The Council talked about the licensing fees and what fee they should set.  Mrs. Ward stated that setting the license fee would be a good way to regulate instead of capping the number of businesses the same way other towns and other states regulate liquor sales. Councilor Albert suggested maybe charging a higher fee and offering a rebate after a year.  Councilor Larochelle suggested businesses paying the initial fee and then lowering it the following year when they relicense. Mr. Carr suggested charging $10,000, which would help pay for law enforcement etc. Mr. Kuhl suggested charging a higher fee and requiring the business to put up Surety Bonds, so if they default or create a problem for the public good, the bond is captured by the municipality to pay off the costs.  Mr. Leeman suggested charging more for the first year and less each year after for 3 years.


Councilor Ward asked what the Town was doing currently for cultivation.  Councilor Fellows stated that he read from MMA that the Town could regulate business marijuana growers for medical purposes. He said it is not in the Ordinance or the Statute but it can be regulated.  He also stated that for Medical Marijuana, there is no restriction on putting a building anywhere.  The only restriction is where to put the sign. He feels that these issues need to be addressed.


The workshop ended and Councilor Ward led the pledge of allegiance to the flag at 7:00 pm.








The Chairman opened the public hearing. There were no comments.  The Chairman closed the public hearing.






VOTE (2021-12) Councilor Lunt, seconded by Councilor Larochelle moved to approve the consent agenda that also includes authorization to approve and sign the certificate of settlement for Diane Barnes, Tax Collector for the FY 20 taxes.

A.  Municipal Accounts Payable Warrants $ 239,864.89

B.   Municipal Payroll Warrants - 143,027.42

C.   School Accounts Payable Warrants – 152,167.32

D.  School Payroll Warrants - $ 735,013.98

E. Workshop Minutes for January 5, 2021

F. Pole Permit for Pole #122H – Lewiston Road a/k/a Route196

G. Set Public Hearing for February 2 for Special Entertainment Permit for the Railroad Restaurant & Pub

H. Approve Manufacturing Medical Marijuana & Retail Store License for Crystal Spring Healing Alt, LLC

I. Tax Collector’s Settlement


Roll Call Vote:  Yeas –Lunt, Larochelle, Ward, Kolbe, Ganong and Fellows.  Nays - None.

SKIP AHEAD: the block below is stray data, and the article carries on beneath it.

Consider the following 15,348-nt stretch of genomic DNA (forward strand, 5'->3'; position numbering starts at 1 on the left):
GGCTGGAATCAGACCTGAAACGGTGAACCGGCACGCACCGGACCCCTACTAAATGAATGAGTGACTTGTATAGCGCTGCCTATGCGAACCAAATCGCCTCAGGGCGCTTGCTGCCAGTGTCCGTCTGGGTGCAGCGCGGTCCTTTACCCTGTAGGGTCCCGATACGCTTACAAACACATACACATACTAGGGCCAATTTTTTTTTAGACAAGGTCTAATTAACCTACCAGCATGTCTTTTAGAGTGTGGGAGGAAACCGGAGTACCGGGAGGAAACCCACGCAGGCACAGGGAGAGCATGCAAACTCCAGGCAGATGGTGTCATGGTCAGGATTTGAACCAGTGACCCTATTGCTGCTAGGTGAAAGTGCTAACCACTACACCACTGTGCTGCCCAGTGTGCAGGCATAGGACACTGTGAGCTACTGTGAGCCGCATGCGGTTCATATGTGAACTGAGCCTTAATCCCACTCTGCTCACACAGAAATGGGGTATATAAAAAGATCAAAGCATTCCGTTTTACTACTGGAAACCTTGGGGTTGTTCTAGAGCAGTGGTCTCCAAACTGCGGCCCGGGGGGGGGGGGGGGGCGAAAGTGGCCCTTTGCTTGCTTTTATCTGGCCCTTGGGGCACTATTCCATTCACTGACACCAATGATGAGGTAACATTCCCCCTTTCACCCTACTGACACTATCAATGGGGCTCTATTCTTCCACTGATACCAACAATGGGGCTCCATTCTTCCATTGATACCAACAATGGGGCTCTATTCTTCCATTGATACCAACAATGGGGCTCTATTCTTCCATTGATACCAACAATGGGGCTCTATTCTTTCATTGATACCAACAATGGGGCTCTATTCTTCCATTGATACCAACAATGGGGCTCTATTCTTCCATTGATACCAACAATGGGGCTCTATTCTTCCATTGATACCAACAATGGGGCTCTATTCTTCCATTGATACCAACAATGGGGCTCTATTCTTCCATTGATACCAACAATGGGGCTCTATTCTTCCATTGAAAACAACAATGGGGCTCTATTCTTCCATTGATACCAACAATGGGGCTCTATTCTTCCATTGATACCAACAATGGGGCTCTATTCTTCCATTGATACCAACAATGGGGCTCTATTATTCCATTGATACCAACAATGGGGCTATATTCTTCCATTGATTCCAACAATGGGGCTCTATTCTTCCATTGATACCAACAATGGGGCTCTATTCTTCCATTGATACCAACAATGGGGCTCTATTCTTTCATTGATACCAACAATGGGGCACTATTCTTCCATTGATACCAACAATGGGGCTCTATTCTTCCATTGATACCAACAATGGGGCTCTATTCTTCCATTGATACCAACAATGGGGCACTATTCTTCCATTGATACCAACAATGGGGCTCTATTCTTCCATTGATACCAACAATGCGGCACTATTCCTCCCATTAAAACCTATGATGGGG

Order passed- Vote - 6-0







INTRODUCTION:  Casey Clark from the Department of Marine Resources sent the town a letter indicating that in November, the Maine Department of Marine Resources received a tentative award for a grant for removal of the Upper Town Dam and Farwell Dam.  That grant is from the National Fish and Wildlife Foundation – National Coastal Resilience Fund. 


Mr. Clark said the grant funding would cover the costs for the removal of the Upper Town Dam in 2021, partial removal of the Farwell Dam in 2022, and building a fishway at the Farwell dam in 2022.  The program requires some form of implementation in the first year of the award, which is why Upper Town dam would need to be removed in 2021. 


Mr. Clark reports he is working hard to make sure we can complete all of the necessary pieces to meet that deadline.  He wrote they were on track to have designs, permitting, and other due diligence (i.e. soils testing) completed this spring.


Mr. Clark updated the Council on the progress he has made on the Sabattus River Restoration project since he last spoke to the Council. 


Mr. Clark also stated that all the concrete that will be removed would go to the town landfill as long as it is clean.


Mr. Clark said that they are working on a definitive answer with the engineer on how much water drop that will be anticipated after the dam removal.  He said the water will drop some but does not expect it to drop any more than what they saw when the dam was breached back in 2013/2014.  He expects the water to be largely flat water that you can go canoeing in and a narrower channel than it is currently.


Mr. Clark has a draft of the history and purposes of the dam that he will get out to the Lisbon History Society by the end of the week and once they approve it, he will send it over to the Council to review.  With the Council approval, he would like to put it on the Town’s website.